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Claire O’Regan, Clinical Risk Adviser, and Ann Duffy, Senior Clinical Risk Manager, examine communication in healthcare and how it can be improved.

Open, clear and honest communication between health and social care providers and patients/service users, as well as effective inter-professional communication, is a critical element of effective, safe and professional health and social care delivery.

Is poor communication a problem?

Communication is a recognised skill which requires improvement. Review of closed claims by the Clinical Risk Unit of the State Claims Agency shows that deficits in written and verbal communication feature frequently as contributory factors to adverse outcomes. Service-delivery issues relate to sub-optimal documentation and handover within and between teams. Patient-related issues include:

  • Inadequate or incomplete consent for interventions
  • Inadequate or incomplete Open Disclosure after adverse events/incidents
  • Inadequate or incomplete handling of complaints

The Medical Protection Society (MPS) reports that 70% of litigation in healthcare is related to poor communication.

The society emphasises the importance of continuity of care, adequate transition of care, clear lines of communication with colleagues and clear lines of responsibility.1 The Medical Council annual report 2018 stated 161 complaints had been received about poor communication with patients. This represents 56.09% of all complaints received.2

Breakdown in communication was the leading root cause of sentinel events reported to the Joint Commission in the USA between 1995 and 2006.3

According to Vincent and Amalberti (2016), ‘poor communication across different settings is frequently implicated in studies of adverse events in hospital and in inquiries into major care failures in the community’.4

Communicating effectively and compassionately with patients/service users is an integral aspect of delivering care. Communication is a two way dialogue. Listening to a patient or service user’s concerns, queries or feedback allows for a respectful partnership at a time when he/she can feel vulnerable, in an environment which may be alien to them. When explanations are clear, patients/service users have more confidence and trust in their health and social care provider. The avoidance of jargon, abbreviations and acronyms helps with providing clear explanations.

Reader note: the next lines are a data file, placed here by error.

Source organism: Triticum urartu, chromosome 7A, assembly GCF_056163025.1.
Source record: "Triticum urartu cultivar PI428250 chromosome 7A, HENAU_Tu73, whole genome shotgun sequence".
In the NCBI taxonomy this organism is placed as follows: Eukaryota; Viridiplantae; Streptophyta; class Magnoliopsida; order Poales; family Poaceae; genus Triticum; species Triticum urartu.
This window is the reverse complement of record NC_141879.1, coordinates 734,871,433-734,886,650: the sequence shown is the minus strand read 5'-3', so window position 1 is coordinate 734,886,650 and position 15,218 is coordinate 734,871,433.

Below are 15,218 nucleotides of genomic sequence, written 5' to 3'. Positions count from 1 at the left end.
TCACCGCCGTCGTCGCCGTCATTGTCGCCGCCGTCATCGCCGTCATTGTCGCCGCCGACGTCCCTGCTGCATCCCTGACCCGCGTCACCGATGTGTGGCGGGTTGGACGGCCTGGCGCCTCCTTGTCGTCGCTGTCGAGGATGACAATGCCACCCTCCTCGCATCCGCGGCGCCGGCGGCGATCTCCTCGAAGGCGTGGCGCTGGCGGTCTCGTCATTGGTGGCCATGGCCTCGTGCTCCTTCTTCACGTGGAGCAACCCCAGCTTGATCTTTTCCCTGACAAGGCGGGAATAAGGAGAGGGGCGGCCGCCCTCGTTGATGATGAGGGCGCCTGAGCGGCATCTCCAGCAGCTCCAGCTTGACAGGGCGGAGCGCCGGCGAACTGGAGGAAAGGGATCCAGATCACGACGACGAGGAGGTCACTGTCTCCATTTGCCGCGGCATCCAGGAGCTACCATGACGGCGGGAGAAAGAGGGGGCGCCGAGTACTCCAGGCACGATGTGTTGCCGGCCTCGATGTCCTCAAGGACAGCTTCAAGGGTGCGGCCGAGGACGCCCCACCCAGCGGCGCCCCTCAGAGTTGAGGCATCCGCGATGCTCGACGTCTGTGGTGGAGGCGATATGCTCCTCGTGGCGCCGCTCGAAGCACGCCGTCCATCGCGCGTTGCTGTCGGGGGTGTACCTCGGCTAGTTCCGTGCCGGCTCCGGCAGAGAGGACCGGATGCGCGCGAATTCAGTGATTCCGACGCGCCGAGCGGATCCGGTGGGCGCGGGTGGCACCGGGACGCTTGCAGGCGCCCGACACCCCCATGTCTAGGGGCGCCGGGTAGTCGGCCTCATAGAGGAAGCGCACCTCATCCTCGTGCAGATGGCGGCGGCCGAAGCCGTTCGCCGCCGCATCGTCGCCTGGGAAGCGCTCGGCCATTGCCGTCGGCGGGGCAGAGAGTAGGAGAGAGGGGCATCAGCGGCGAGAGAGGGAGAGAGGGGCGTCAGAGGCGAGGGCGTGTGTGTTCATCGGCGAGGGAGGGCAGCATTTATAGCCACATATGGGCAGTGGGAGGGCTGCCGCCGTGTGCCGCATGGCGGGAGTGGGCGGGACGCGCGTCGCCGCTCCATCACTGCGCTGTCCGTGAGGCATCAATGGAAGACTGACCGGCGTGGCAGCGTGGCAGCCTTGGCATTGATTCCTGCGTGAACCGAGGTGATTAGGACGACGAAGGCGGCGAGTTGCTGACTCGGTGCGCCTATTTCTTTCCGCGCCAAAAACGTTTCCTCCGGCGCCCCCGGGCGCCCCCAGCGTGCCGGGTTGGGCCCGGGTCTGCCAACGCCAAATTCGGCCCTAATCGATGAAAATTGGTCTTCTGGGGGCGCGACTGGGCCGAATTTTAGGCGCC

Communication is a two way dialogue. Listening to a patient or service user’s concerns, queries or feedback allows for a respectful partnership at a time when he/she can feel vulnerable, in an environment which may be alien to them.

Claire O’Regan and Ann Duffy State Claims Agency

Complaints can arise and escalate when the patient/service user is unclear about their care pathway. This can be compounded if they perceive the style and delivery of communication as abrupt, dismissive, rushed or unprofessional. In the words of Maya Angelou: “I’ve learned that people will forget what you said, people will forget what you did, but people will never forget how you made them feel.”

How can communication be improved?

Document well

Clear, concise, accurate, timely and legible documentation is required and expected when treating a patient. While there are valid reasons to make an entry to a clinical record retrospectively, any such entry should be clearly marked as retrospective and the rationale explained. Clear documentation, as described, can assist the defence of a claim, should one arise.

Use tools such as ISBAR and Huddles

The National Clinical Effectiveness Committee (NCEC) published its first clinical guideline in February 20135 – the National Early Warning Score – which incorporated the ISBAR communication tool, to facilitate a structured format for the handover of clinical care (Identification, Situation, Background, Assessment, and Recommendation). This tool was since augmented to R3 to include Risk and Read-back. Huddles provide a multi-disciplinary structured opportunity for handover of care, ensuring attendance of all staff.

Be aware of human factors

The application of human factors and attention to non-technical skills is recognised as essential to effective and safe health and social care delivery. There is increasing evidence that team-based initiatives and training in human factors is associated with significant reductions in adverse events and improvements in patient outcomes.6 Non-technical skills include: situational awareness, decision making, communication and teamwork, and leadership.

Improve your skills through training

The National Patient Experience Survey (a joint initiative by HIQA, the HSE and the Department of Health) identified the development and improvement of communication and consultation skills as a key priority. A National Healthcare Communication Group reviewed patient comments in the national surveys, which led to the development of a National Healthcare Communication Programme.7 This programme is a joint collaboration between the HSE and EACH (International Association for Communication in Healthcare). The programme ‘is designed to support healthcare staff to learn, develop and maintain their communication skills with patients, their families and with colleagues’.

Attend the SCA’s National Quality, Clinical Risk & Patient Safety Conference

This year’s conference takes place on Tuesday, 19 November 2019 and will explore the theme of communication in the health and social care sector.

References available on request.

Clinical Risk Insights

Check out more articles from the latest edition of Clinical Risk Insights by the State Claims Agency.

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